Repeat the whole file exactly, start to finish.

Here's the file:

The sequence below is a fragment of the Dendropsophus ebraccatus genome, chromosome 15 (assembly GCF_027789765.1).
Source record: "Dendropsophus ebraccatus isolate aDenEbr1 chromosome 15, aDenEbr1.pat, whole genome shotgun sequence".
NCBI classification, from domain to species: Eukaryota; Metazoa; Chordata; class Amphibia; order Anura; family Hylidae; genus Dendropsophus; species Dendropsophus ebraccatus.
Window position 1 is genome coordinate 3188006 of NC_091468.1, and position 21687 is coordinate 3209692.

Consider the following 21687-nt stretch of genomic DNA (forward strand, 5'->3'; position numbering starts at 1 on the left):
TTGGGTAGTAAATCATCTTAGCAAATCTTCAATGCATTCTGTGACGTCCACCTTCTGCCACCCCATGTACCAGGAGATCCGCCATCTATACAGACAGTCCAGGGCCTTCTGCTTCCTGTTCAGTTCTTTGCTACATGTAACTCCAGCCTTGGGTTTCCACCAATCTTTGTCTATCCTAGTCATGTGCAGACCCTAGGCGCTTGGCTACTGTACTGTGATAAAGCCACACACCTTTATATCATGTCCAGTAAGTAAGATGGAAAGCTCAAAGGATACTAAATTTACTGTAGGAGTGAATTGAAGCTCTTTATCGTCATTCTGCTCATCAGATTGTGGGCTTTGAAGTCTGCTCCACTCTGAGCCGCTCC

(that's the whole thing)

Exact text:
The sequence below is a fragment of the Dendropsophus ebraccatus genome, chromosome 15 (assembly GCF_027789765.1).
Source record: "Dendropsophus ebraccatus isolate aDenEbr1 chromosome 15, aDenEbr1.pat, whole genome shotgun sequence".
NCBI classification, from domain to species: Eukaryota; Metazoa; Chordata; class Amphibia; order Anura; family Hylidae; genus Dendropsophus; species Dendropsophus ebraccatus.
Window position 1 is genome coordinate 3188006 of NC_091468.1, and position 21687 is coordinate 3209692.

Consider the following 21687-nt stretch of genomic DNA (forward strand, 5'->3'; position numbering starts at 1 on the left):
TTGGGTAGTAAATCATCTTAGCAAATCTTCAATGCATTCTGTGACGTCCACCTTCTGCCACCCCATGTACCAGGAGATCCGCCATCTATACAGACAGTCCAGGGCCTTCTGCTTCCTGTTCAGTTCTTTGCTACATGTAACTCCAGCCTTGGGTTTCCACCAATCTTTGTCTATCCTAGTCATGTGCAGACCCTAGGCGCTTGGCTACTGTACTGTGATAAAGCCACACACCTTTATATCATGTCCAGTAAGTAAGATGGAAAGCTCAAAGGATACTAAATTTACTGTAGGAGTGAATTGAAGCTCTTTATCGTCATTCTGCTCATCAGATTGTGGGCTTTGAAGTCTGCTCCACTCTGAGCCGCTCC